Good communication is a vital business skill. It ensures that everyone is on the same page, pulling in the right direction and that the team operates as efficiently as possible. It can be the difference between securing a new working partnership and successfully negotiating a position — or not. With this in mind, we asked sales expert Paul Owen what attributes all successful communicators have
Good human relations rely on our ability to communicate well and we are all able to improve our skills in this area. Having worked with a range of professionals over the last 20 years, from social workers to CEOs, I believe successful communicators have five qualities.
When we think of communication skills we often think of talking, writing or presenting; yet the most important skill in communication is listening. Great communicators have a sense of curiosity which makes them interested in other people and drives them to ask questions. Too many of us are terrible at this and real, interactive conversations rarely happen; what really happens is that a group of people are in the same place at the same time having a series of monologues! When you realise this, and watch it in action, it’s quite shocking; “We’ve just booked our holiday to Italy this year.” “How exciting. We went to Italy last year. It was lovely. What we did…”
No matter how good a communicator you are, you will experience failure. A capacity to deal with failure is not unique to the art of communication; it’s one of the most crucial elements of success of any person in any walk of life. Being resilient doesn’t mean repeating yourself; it means being tough enough to pursue other ways to communicate, finding a plan B, plan C and plan D, if required. You need to achieve a certain outcome and you keep going until you get it. As Winston Churchill famously said, “Success is the ability to go from one failure to another without the loss of enthusiasm.”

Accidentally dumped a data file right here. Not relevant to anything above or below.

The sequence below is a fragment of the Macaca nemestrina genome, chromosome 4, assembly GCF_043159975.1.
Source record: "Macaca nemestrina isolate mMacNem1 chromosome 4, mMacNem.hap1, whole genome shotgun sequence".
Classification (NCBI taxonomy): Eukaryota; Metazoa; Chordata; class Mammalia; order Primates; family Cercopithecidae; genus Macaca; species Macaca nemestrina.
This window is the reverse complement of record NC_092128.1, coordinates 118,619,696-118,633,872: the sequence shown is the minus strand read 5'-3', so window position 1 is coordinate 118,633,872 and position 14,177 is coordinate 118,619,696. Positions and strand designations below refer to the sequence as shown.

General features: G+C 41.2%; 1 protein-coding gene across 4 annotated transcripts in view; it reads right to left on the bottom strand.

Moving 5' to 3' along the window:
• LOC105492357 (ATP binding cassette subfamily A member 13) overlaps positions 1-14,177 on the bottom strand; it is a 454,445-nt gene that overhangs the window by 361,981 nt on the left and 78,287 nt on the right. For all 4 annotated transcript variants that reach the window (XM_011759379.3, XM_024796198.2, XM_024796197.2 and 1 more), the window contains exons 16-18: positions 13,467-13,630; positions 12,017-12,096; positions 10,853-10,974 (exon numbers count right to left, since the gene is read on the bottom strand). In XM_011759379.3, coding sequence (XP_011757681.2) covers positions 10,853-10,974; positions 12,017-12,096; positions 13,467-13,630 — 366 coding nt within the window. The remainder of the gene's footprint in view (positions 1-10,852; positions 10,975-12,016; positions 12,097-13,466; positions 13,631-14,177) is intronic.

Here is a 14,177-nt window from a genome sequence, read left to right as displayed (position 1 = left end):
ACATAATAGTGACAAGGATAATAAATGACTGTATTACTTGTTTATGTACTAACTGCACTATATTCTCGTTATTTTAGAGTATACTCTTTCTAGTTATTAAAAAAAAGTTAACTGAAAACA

How splendid of Churchill to introduce so seamlessly the third quality of great communicators: enthusiasm. The world is simply a better place when you’re surrounded by enthusiastic people. When we’re positive, likeable and enthusiastic, people warm to us immediately and feel comfortable in our presence. When they feel comfortable, they’re more likely to listen to us, to take notice of our messages and to give them fair consideration. There’s something about a grumpy voice that just doesn’t have the same effect!
Confidence is often misunderstood. It is not about being the storyteller or joker, or the loudest person who talks all the time. Confidence is a feeling of trust, and a firm belief in yourself or others, and it’s very reassuring when we communicate. It denotes authority, credibility and gravitas; it commands respect.
Another misunderstanding is that you’re either confident or you’re not. I’m a confident public speaker, partly because I do it most weeks and have been trained (relatively well, I hope). I’m not a confident speaker of French because I’m bad at it, having failed to keep up my studies. We become confident when we become competent.
I started this list with the most overlooked skill in great communicators and I end it with the most important. Your desire to communicate well – just like your desire to do anything else in life, from learning an instrument to building a boat or running a great school – is the number one factor behind the likelihood of you succeeding at it. When you have a burning desire to do something well, you don’t give up when it gets tough. When you fail three, four, five times in a row, it’s your determination, your hunger, your need to do this well that will drive you to overcome everything in your path. Without it, none of the other qualities really matter. If you’re not bothered, you won’t bother.